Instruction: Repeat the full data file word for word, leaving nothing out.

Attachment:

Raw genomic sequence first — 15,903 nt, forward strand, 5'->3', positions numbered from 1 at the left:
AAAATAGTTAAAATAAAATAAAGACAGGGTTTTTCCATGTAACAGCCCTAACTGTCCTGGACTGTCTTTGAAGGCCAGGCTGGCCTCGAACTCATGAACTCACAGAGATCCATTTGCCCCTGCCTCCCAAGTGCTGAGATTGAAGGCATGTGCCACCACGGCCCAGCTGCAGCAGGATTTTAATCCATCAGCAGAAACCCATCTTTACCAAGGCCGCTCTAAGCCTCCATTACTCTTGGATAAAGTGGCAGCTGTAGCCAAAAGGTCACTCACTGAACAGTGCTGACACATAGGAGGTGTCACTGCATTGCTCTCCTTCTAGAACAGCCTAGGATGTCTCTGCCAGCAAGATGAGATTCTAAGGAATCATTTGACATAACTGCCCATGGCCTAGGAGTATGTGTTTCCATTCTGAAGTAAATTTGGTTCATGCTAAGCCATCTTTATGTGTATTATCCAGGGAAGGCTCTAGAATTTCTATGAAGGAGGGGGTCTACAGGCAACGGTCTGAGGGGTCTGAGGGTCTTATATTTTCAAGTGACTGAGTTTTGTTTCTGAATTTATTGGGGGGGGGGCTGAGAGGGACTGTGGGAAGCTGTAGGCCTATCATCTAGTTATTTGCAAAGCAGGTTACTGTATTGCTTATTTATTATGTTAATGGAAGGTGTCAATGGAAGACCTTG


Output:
Raw genomic sequence first — 15,903 nt, forward strand, 5'->3', positions numbered from 1 at the left:
AAAATAGTTAAAATAAAATAAAGACAGGGTTTTTCCATGTAACAGCCCTAACTGTCCTGGACTGTCTTTGAAGGCCAGGCTGGCCTCGAACTCATGAACTCACAGAGATCCATTTGCCCCTGCCTCCCAAGTGCTGAGATTGAAGGCATGTGCCACCACGGCCCAGCTGCAGCAGGATTTTAATCCATCAGCAGAAACCCATCTTTACCAAGGCCGCTCTAAGCCTCCATTACTCTTGGATAAAGTGGCAGCTGTAGCCAAAAGGTCACTCACTGAACAGTGCTGACACATAGGAGGTGTCACTGCATTGCTCTCCTTCTAGAACAGCCTAGGATGTCTCTGCCAGCAAGATGAGATTCTAAGGAATCATTTGACATAACTGCCCATGGCCTAGGAGTATGTGTTTCCATTCTGAAGTAAATTTGGTTCATGCTAAGCCATCTTTATGTGTATTATCCAGGGAAGGCTCTAGAATTTCTATGAAGGAGGGGGTCTACAGGCAACGGTCTGAGGGGTCTGAGGGTCTTATATTTTCAAGTGACTGAGTTTTGTTTCTGAATTTATTGGGGGGGGGGCTGAGAGGGACTGTGGGAAGCTGTAGGCCTATCATCTAGTTATTTGCAAAGCAGGTTACTGTATTGCTTATTTATTATGTTAATGGAAGGTGTCAATGGAAGACCTTG